With tailpipe emissions from the transportation sector beginning to decline across parts of North America, the United Kingdom, and the EU, organic compounds in everyday household products that originate from petroleum are playing a key role in making a chemical soup of urban outdoor air.
Which means that, even if every internal combustion vehicle were replaced tomorrow by a bike or a carbon-free electric car (which still depends on jurisdiction), urban dwellers would still be riding through smog, according to a new study in the journal Science.
The study, led by chemical scientist Brian McDonald of the U.S. National Oceanic and Atmospheric Administration (NOAA), took a number of “commonly-used household and industrial products such as pesticides, printing inks, adhesives, cleaning agents, and personal care products” and measured the volume of volatile organic compounds (VOCs) they passively released, The Independent reports. VOCs are “chemicals that, upon entering the air, can react to produce both fine particulate matter and ozone—two substances that are regulated widely due to their severe effects on lung health.”
Petroleum contains a wide variety of VOCs, all the products tested in the NOAA study contained petroleum, and, “Dr. McDonald and his colleagues concluded these products were responsible for half of fossil fuel VOC emissions in industrialized cities.”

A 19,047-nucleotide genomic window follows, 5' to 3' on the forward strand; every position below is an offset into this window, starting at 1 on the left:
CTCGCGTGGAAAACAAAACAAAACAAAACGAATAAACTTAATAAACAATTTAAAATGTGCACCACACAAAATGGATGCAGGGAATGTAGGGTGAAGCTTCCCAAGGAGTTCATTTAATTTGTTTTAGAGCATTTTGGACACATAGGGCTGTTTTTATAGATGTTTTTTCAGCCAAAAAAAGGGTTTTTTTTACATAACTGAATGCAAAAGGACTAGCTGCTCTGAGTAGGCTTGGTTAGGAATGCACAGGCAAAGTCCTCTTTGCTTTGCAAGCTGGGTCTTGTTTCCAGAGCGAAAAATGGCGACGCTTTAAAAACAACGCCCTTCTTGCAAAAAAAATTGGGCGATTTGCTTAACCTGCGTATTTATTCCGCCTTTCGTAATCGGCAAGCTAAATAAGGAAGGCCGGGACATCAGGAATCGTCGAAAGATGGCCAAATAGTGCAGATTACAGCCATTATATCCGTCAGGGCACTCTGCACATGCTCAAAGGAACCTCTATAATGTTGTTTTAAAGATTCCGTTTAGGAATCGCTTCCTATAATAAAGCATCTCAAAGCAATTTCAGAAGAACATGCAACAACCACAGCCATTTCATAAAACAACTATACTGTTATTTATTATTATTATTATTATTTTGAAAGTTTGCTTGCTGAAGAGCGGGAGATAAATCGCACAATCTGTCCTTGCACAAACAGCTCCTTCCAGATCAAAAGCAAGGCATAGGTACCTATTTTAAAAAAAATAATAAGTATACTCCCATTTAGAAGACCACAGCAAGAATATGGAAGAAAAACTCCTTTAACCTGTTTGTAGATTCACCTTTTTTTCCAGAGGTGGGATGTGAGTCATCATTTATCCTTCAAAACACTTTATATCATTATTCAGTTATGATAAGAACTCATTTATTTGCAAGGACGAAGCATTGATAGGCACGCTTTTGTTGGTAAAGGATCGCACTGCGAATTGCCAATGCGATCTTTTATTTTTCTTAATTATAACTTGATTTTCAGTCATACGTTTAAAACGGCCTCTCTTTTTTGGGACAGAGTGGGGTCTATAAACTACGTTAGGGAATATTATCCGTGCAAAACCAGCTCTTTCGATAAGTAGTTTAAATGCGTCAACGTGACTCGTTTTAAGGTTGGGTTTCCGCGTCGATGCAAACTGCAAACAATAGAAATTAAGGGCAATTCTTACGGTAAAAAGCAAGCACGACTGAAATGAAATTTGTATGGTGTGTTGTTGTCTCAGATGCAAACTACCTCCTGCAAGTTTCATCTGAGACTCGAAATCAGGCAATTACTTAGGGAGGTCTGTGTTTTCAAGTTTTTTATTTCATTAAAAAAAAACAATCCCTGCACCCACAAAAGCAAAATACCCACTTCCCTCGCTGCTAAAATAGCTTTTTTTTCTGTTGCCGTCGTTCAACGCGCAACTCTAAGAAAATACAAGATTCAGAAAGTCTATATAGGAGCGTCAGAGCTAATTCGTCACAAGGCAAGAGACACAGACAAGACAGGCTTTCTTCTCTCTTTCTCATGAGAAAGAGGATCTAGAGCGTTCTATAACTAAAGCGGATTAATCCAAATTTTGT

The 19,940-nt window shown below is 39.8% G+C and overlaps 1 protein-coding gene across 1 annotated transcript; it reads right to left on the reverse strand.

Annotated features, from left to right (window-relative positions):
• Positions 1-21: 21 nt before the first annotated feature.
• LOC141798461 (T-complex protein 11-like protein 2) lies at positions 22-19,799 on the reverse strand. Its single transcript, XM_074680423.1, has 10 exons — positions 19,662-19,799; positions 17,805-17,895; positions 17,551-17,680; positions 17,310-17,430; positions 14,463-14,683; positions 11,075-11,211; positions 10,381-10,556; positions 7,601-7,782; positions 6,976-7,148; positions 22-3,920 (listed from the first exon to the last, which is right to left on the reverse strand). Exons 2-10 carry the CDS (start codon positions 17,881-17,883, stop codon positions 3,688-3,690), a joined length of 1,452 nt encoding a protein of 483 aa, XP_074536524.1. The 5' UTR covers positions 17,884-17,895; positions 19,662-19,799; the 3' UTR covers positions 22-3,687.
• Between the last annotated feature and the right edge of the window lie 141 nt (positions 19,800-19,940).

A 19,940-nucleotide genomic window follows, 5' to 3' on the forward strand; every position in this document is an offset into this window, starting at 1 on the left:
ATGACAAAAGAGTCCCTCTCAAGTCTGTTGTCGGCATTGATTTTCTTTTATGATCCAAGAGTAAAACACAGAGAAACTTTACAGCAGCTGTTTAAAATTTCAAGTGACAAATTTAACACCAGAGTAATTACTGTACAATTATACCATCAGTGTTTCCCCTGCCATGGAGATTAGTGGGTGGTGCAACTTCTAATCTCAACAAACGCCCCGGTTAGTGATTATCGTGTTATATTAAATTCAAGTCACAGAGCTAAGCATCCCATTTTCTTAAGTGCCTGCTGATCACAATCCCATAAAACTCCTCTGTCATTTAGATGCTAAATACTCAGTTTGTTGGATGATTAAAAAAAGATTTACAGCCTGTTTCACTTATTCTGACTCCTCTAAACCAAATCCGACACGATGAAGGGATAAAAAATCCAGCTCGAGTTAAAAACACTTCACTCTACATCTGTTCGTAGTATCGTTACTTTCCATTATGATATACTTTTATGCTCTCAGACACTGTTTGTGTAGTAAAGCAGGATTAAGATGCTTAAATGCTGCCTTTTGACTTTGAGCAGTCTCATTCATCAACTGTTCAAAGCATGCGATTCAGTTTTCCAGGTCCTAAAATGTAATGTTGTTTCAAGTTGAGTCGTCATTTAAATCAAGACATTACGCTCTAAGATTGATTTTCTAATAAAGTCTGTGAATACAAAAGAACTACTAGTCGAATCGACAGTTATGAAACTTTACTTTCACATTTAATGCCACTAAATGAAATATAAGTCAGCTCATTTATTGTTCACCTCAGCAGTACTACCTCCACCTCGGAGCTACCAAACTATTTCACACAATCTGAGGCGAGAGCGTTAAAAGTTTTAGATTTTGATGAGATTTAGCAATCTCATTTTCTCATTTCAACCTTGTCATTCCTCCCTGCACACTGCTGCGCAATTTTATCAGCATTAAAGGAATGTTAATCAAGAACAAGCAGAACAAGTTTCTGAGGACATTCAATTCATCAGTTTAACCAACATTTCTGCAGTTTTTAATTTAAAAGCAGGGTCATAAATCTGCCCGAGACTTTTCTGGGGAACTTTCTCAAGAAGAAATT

In the U.S., “the amount of VOCs emitted by consumer and industrial products is up to three times greater than estimated by current air pollution inventories,” the paper adds. The study found that “these inventories also overestimate the contribution made by road vehicles,” pointing to “a need to diversify regulatory efforts beyond road traffic in order to make a dent in some of the toxic chemicals infiltrating urban environments.”
Respiratory specialist Dr. Anthony Frew of Brighton and Sussex Medical School called the research “a useful reminder that discussions of air pollution need to consider all sources of pollutants, and that measures targeting cars only address part of the problem.” Others highlighted “the need to investigate more environmentally friendly ways of producing certain household products,” The Independent notes.
But the “surprising” findings still “should not distract from the important business” of getting fossil vehicles permanently off the roads. “This work doesn’t mean that traffic is unimportant,” Frew said. “Traffic remains an important source of pollution, and we still need to reduce the number of vehicle-miles driven per year by personal and commercial vehicles.”